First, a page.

The Siemens-RWE VPP exceeds 20 MW, with the addition of CHP units and emergency backup power systems to the original hydropower portfolio.

The system will be expanded to 200 MW by 2015 by further integrating biomass, biogas and wind resources into the network, making this an official commercial offering in Germany where recent market changes created fertile ground for such supply-side VPPs.

What About Demand Response?

The supply-side VPPs described involve power generation facilities. Most thought-provoking of VPP segments is the demand response VPP.

In an ideal world, peaks in demand can be met by ramping down loads in near real time instead of firing up expensive and often polluting fossil peaking power plants.

This demand response VPP application is the largest commercial segment in the U.S., which has the most mature demand response market in the world.

Demand response also is gaining traction slowly in Europe and Asia Pacific (in countries such as India) as smart grid deployments expand; however, demand response outside the U.S. is less about shaving peaks and more about balancing variable DERs.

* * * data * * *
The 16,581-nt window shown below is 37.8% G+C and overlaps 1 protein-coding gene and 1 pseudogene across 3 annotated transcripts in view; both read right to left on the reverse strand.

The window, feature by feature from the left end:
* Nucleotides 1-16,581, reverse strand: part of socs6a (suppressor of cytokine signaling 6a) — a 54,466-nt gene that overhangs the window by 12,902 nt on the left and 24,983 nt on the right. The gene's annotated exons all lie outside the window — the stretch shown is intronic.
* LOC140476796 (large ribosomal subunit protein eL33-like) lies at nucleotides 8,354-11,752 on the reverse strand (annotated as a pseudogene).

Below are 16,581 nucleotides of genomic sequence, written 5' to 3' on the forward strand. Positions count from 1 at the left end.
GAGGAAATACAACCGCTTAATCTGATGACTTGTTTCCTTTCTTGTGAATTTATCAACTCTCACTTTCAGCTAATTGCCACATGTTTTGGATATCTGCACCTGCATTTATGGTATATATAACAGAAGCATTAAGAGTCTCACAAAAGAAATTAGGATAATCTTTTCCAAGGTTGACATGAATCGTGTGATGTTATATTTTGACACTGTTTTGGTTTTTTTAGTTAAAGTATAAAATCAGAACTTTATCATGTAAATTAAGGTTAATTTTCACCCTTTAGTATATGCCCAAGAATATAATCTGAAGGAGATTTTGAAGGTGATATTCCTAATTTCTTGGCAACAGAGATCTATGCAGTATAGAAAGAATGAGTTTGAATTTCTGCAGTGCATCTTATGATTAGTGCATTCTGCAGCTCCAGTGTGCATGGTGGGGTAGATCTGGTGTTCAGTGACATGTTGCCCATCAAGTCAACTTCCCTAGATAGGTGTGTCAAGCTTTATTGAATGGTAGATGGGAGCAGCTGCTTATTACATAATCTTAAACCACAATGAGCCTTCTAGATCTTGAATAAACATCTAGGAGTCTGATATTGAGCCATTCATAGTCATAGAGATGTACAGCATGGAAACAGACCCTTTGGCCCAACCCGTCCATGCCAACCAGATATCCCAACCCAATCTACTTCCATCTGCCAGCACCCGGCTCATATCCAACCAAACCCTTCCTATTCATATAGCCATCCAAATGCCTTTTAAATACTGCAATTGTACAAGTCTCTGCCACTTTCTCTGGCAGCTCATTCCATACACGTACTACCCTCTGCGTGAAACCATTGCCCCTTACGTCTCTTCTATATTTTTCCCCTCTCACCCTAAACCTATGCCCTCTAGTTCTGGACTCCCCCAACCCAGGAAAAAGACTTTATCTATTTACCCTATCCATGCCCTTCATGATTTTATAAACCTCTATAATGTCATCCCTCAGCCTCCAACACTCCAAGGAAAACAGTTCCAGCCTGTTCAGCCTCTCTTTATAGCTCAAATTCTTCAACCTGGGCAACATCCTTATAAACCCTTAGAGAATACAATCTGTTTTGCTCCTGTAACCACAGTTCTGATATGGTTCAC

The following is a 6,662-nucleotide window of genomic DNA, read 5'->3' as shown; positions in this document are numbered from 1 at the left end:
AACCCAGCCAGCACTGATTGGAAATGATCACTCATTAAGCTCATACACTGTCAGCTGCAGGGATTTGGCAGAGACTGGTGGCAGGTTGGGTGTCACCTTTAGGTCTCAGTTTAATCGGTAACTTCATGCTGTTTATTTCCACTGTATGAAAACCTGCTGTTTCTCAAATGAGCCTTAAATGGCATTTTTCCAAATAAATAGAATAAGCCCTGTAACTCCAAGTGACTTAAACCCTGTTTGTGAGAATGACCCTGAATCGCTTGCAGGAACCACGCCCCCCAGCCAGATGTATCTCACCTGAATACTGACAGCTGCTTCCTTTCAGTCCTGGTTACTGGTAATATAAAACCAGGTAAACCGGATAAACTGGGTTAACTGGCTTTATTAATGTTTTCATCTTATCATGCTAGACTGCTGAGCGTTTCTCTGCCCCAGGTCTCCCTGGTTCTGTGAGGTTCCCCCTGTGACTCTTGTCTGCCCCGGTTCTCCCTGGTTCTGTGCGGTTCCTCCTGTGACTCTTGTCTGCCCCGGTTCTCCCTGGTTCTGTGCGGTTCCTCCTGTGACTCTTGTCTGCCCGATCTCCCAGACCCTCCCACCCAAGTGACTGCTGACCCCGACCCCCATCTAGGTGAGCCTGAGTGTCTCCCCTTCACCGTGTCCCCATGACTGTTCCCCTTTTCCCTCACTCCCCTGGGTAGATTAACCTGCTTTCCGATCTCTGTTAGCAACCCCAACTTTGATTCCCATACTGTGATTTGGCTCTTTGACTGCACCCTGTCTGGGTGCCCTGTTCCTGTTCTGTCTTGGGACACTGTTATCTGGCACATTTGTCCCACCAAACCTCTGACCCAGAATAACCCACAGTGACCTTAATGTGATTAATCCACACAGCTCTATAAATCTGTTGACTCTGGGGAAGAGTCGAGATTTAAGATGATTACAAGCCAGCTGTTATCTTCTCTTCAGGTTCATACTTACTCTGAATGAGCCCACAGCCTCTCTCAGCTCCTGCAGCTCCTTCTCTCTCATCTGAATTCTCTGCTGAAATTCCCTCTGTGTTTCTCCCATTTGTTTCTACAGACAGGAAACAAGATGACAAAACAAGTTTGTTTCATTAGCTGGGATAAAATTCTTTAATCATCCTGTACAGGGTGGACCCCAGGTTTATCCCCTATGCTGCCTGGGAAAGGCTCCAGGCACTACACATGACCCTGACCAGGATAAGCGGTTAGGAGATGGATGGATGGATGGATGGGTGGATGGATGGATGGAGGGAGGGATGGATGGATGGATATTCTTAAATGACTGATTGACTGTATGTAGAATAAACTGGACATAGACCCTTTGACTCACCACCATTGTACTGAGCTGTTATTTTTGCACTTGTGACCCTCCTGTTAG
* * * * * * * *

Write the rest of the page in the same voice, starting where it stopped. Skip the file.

With new software, data streams and organized markets, demand response resources can be pooled into demand response VPPs to keep the grid balanced under various market scenarios.

The goal is a completely automated aggregation that can prevent, rather than react to, extreme grid contingencies and pay participants for use of their demand reduction to the power grid.

Thanks partly to regulatory support from the Federal Energy Regulatory Commission (FERC) and grid operators such as PJM, North America leads the world in vendor VPP revenues.

VPPs represent just more than a $1 billion market today, but they are expected to reach more than $5.3 billion over the next 10 years under a base scenario developed in May, according to Navigant Research’s report “Virtual Power Plants” (see Figure 2).